Since the SAA with Kosovo came into force in April 2016, Stabilization and Association Agreements have been in place with all candidate and potential candidate countries in the Western Balkans. The SAA with Kosovo is a purely EU agreement that does not have to be ratified by the member states (five member states do not recognize Kosovo as an independent state). The trade and trade aspects of the SAA will be included in interim agreements. They generally come into force shortly after signature, as trade is an exclusive EU competence.
B. The accession process
The EU accession candidates must meet the Copenhagen political criteria (see abstract entitled “The enlargement of the European Union”). Once a country is recognized as an applicant, it goes through the various stages of the process, the pace largely depending on the merits and progress of that country.
The applicant country must adopt and implement all EU legislation (the acquis communautaire). The Commission reports on progress in its annual country reports. Every important decision - from the opening of negotiations to their conclusion - is taken unanimously by the Council. The accession treaty must be adopted by Parliament and the Council before it is ratified by all contracting states.
Candidate and potential candidate countries receive financial support to enable them to carry out the necessary reforms. Since 2007, EU pre-accession assistance has been provided through a single, uniform instrument: the Pre-Accession Assistance Instrument (IPA).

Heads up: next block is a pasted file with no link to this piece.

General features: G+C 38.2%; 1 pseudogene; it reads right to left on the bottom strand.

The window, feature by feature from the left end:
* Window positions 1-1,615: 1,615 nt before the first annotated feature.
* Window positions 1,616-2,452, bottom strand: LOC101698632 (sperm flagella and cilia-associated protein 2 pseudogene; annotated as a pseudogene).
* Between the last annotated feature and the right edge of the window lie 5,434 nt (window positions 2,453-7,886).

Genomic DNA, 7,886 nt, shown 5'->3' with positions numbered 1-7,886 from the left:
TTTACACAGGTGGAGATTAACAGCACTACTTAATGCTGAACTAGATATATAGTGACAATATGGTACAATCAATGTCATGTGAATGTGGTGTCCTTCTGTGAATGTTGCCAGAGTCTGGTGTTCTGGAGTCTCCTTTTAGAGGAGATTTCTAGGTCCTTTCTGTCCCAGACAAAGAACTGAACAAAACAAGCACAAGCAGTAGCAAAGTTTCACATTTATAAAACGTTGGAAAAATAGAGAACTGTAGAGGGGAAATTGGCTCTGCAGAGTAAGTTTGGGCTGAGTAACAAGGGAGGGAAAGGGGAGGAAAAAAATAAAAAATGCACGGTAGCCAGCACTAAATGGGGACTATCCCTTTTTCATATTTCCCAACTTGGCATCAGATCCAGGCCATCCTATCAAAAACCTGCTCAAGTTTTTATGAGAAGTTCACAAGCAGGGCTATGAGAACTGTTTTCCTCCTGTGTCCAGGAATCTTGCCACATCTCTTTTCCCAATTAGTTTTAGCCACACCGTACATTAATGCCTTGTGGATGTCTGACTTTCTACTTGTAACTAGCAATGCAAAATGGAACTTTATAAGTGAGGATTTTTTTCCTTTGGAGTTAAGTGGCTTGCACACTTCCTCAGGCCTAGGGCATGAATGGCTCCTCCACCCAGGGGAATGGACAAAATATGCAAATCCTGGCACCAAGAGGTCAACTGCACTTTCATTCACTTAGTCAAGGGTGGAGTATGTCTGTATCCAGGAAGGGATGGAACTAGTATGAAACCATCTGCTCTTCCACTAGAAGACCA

Most candidate and potential candidate countries can also participate in EU programs.
C. Regional cooperation
European integration and regional cooperation are closely intertwined. One of the central goals of the SAP is to encourage countries in the region to work together in a variety of areas, including the prosecution of war crimes, border affairs, refugee issues and the fight against organized crime. A specific element of the IPA concerns regional cooperation and cross-border programs.
The Regional Cooperation Council (RCC), based in Sarajevo, is subject to the Southeast European Cooperation Process (SEECP). The RCC aims to support the European and Euro-Atlantic aspirations of its members who are not in the EU and to expand cooperation in areas such as economic and social development, energy and infrastructure, justice and home affairs, security cooperation, development of human capital and parliamentary relations. The EU and numerous individual member states support the RCC and are involved in it.
The Central European Free Trade Agreement (CEFTA) is another important initiative in the region. In addition, the countries of the Western Balkans also participate in various regional framework structures.
D. Visa-free travel